Back to Journals » Clinical, Cosmetic and Investigational Dermatology » Volume 12

Autologous adipose transplantation an effective method to treat alopecia after trauma: a case report

Authors Nilforoushzadeh MA, Lotfi E, Heidari-Kharaji M

Received 26 May 2019

Accepted for publication 30 July 2019

Published 3 September 2019 Volume 2019:12 Pages 647—651


Checked for plagiarism Yes

Review by Single anonymous peer review

Peer reviewer comments 2

Editor who approved publication: Dr Jeffrey Weinberg

Mohammad Ali Nilforoushzadeh1,2, Elaheh Lotfi1,2, Maryam Heidari-Kharaji1,2

1Skin and Stem Cell Research Center, Tehran University of Medical Sciences, Tehran, Iran; 2Jordan Dermatology and Hair Transplantation Center, Tehran, Iran

Correspondence: Mohammad Ali Nilforoushzadeh
Skin and Stem Cell Research Center, Tehran University of Medical Sciences, No. 4, Maryam Blind Alley, South Kamranieh Street, Tehran 1937957511, Iran
Tel +98 212 221 5558

Abstract: Finding new therapies for male and female pattern hair loss treatment remains as great interest. The autologous fat grafting technique is a new method, and clinical experience was increased over the past 10–15 years. Adipose tissue is a biologically active and important tissue and can help drive the complex hair growth cycle. Surgeons have previously reported that autologous fat not only have a positive affect for reconstructive volume and esthetics after transplant but can also have positive skin and hair changes post-transplantation. In this study, lipoaspiration of adipose was performed by cannula and scalp injection was done. In this case report, the authors report that scalp injection of adipose tissue has a positive effect on a patient with alopecia after trauma. The findings suggest adipose tissue can be a promising alternative method to treating men and women alopecia.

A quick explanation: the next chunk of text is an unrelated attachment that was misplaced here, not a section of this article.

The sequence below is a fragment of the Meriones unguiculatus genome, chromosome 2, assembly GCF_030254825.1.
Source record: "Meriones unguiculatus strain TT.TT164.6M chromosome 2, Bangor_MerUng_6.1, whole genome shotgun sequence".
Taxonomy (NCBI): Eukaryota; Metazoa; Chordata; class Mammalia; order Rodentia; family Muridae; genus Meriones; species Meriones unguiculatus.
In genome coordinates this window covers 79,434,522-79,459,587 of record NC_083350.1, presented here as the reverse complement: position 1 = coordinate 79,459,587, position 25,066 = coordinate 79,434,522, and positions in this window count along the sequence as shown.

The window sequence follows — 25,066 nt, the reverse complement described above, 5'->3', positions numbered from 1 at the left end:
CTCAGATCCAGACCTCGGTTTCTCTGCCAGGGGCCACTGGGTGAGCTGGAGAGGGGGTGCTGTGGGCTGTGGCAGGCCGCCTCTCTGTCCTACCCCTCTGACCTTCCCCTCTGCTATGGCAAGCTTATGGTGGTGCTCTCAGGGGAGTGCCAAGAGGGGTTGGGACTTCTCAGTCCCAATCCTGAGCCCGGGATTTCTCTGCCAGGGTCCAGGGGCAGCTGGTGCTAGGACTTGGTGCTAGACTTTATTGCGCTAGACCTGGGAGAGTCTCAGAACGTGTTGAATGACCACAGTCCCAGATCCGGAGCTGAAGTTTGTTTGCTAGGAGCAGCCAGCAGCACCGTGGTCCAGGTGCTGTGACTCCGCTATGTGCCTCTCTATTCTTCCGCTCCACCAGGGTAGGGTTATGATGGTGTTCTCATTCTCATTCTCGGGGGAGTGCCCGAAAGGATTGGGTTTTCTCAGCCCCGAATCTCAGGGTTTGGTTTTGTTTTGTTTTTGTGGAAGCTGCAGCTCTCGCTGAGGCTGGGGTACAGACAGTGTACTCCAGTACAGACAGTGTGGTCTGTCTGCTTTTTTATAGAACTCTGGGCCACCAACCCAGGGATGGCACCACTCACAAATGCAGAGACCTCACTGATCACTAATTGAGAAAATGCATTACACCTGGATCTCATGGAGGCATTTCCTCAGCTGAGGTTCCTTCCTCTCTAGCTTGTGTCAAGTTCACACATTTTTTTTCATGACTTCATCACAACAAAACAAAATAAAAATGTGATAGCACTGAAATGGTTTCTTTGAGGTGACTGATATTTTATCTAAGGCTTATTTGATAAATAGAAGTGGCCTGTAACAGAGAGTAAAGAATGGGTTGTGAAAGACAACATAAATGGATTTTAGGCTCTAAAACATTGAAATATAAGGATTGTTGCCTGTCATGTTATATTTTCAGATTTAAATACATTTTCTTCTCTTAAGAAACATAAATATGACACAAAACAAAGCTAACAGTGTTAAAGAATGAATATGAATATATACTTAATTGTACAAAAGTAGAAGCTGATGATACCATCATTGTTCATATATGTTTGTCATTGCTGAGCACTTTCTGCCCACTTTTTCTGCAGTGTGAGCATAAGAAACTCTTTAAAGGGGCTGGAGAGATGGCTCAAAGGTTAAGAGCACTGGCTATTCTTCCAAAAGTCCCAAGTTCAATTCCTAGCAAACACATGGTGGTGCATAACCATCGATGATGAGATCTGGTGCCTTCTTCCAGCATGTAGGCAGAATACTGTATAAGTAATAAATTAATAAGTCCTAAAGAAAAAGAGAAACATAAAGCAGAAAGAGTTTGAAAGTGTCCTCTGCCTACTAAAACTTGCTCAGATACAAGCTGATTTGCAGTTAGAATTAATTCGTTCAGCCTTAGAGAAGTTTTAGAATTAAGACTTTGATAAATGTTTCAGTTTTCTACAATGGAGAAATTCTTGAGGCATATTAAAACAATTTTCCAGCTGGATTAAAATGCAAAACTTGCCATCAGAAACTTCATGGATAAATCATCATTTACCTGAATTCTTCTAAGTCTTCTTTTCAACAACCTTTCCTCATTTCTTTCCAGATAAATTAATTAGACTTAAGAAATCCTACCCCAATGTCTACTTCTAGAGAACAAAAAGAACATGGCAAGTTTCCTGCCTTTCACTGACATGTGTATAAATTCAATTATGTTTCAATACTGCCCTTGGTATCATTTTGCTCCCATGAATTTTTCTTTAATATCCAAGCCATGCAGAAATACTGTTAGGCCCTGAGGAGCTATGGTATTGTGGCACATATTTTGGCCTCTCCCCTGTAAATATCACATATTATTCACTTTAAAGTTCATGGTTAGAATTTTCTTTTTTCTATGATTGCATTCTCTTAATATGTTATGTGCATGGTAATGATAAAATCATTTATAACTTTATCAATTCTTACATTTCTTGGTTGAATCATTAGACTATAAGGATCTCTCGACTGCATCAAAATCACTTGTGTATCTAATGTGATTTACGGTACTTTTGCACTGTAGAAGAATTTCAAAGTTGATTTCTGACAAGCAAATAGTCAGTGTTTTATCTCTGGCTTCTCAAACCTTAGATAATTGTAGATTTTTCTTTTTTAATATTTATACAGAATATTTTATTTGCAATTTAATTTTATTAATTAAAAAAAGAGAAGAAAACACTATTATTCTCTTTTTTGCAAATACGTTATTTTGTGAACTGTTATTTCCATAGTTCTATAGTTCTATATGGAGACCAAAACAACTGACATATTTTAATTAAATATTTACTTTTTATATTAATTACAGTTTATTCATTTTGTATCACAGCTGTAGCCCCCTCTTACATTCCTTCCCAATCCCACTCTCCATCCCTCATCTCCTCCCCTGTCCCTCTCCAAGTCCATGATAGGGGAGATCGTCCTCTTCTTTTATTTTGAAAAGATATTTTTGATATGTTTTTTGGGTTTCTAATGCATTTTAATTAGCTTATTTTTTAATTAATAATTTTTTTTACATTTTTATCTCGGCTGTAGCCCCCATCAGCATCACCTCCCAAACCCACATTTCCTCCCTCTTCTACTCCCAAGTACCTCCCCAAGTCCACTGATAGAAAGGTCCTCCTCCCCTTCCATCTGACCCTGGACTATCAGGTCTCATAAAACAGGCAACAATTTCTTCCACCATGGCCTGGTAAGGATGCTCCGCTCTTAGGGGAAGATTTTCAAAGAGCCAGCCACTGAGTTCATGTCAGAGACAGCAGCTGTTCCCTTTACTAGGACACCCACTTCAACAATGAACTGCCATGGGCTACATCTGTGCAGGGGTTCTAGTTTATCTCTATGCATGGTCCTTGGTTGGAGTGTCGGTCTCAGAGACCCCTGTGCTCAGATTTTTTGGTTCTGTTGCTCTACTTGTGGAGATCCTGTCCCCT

Keywords: alopecia, adipose, trauma, transplantation

Creative Commons License This work is published and licensed by Dove Medical Press Limited. The full terms of this license are available at and incorporate the Creative Commons Attribution - Non Commercial (unported, v3.0) License. By accessing the work you hereby accept the Terms. Non-commercial uses of the work are permitted without any further permission from Dove Medical Press Limited, provided the work is properly attributed. For permission for commercial use of this work, please see paragraphs 4.2 and 5 of our Terms.

Download Article [PDF]  View Full Text [HTML][Machine readable]